George Towar Ikbal Tawakkal


Many countries have democratized by utilizing information and communication technology as e-government. Conceptually, e-government should increase participation which is equally called e-participation. Several studies confirm and reject this assumption. Some claim that there is no causal relationship between e-government development and e-participation progress. Continuing the debate, this article addresses how often the development of e-government is in line with the progress of e-participation. What pattern appears in the relationship between the two variables? Based on data provided by UNDP in EDGI and EPI scores, this article looks at Indonesia and other Southeast Asian countries that directly border Indonesia; Malaysia, Singapore, Brunei Darussalam, and Timor Leste. A series of categories are defined to facilitate analysis, such as low, moderate, and high fluctuations for EDGI and EPI respectively, then low, moderate, and high consistency and inconsistency for the confluence of EDGI and EPI. Taking into account the national income per capita of these countries, it is known that the potential for causality is more likely to occur in developed countries that have high national income per capita.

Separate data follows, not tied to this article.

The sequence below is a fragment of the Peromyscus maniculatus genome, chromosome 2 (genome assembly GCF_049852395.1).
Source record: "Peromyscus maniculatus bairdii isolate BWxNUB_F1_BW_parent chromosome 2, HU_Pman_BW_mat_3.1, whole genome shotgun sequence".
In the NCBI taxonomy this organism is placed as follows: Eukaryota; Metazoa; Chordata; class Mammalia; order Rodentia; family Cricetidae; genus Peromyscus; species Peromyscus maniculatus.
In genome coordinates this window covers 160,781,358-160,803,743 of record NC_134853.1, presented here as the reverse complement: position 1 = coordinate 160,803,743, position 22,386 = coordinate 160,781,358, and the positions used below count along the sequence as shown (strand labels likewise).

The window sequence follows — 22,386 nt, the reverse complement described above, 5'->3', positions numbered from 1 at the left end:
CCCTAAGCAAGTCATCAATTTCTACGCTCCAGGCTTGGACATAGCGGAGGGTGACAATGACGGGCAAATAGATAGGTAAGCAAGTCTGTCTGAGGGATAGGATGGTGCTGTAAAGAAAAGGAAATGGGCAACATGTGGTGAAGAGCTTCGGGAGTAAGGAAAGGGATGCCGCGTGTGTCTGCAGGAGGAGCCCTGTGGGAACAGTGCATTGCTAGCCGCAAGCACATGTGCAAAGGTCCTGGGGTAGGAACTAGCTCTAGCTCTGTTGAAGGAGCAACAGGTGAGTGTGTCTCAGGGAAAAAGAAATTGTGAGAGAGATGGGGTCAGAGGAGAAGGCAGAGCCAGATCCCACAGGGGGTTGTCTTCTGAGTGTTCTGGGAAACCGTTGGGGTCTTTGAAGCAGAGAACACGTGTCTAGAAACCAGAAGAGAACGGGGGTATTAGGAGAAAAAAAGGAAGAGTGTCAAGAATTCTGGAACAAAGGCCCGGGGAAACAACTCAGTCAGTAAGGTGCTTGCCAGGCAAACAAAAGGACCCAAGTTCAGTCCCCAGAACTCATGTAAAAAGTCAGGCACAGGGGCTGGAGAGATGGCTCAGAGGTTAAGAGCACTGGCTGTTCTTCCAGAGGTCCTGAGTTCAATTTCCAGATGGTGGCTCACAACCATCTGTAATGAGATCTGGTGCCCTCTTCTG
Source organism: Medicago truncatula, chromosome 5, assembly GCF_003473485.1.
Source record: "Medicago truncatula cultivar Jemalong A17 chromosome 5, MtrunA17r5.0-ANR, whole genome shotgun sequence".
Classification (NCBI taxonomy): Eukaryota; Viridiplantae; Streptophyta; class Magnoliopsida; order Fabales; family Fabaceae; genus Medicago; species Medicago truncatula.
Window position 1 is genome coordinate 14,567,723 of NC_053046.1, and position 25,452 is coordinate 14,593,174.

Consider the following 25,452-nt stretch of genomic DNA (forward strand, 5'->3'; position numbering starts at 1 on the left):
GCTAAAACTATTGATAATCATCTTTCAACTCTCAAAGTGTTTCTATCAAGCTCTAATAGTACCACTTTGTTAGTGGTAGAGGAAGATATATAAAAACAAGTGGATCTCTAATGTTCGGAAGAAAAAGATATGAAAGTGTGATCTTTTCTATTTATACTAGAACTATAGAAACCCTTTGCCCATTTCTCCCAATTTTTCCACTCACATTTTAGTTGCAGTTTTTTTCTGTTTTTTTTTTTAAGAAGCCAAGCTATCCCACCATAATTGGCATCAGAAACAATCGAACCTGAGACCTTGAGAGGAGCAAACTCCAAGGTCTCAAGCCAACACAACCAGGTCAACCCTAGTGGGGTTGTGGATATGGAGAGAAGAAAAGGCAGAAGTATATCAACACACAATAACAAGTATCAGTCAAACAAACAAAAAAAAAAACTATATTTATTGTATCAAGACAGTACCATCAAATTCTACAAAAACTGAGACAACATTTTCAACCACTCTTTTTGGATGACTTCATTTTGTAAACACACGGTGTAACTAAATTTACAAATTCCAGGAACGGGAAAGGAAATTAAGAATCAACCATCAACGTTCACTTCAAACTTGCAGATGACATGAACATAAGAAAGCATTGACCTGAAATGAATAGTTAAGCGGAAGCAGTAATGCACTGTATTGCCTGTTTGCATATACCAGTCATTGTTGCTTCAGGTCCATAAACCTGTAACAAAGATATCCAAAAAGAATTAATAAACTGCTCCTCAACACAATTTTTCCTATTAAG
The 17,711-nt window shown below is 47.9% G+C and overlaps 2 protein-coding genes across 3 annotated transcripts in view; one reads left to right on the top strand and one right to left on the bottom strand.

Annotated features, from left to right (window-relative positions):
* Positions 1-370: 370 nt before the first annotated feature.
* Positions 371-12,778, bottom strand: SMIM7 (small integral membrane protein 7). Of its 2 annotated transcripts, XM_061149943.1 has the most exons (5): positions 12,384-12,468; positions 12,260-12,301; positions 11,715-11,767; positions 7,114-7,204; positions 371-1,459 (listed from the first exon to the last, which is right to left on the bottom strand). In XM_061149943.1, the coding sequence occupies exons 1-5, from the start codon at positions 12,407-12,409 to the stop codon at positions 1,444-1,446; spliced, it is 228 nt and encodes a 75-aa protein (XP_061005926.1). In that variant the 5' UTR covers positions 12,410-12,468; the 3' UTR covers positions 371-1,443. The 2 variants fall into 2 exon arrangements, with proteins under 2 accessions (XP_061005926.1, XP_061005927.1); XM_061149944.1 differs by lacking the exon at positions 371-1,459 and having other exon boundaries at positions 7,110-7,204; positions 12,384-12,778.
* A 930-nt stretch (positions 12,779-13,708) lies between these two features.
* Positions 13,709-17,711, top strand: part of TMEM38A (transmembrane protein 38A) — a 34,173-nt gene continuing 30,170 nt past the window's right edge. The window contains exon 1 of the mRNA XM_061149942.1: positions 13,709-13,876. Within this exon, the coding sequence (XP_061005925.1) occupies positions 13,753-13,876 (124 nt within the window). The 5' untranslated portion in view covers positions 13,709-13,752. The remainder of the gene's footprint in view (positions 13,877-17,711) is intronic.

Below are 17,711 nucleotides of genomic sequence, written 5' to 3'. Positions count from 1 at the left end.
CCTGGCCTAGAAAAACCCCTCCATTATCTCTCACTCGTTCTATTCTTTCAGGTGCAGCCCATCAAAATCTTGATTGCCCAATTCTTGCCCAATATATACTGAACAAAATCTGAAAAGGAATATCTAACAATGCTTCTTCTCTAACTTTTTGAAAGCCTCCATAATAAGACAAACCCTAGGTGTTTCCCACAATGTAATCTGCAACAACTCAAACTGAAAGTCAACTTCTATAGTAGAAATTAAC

e-government; e-participation; causality; development

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DOI: https://doi.org/10.32528/politico.v22i2.8176


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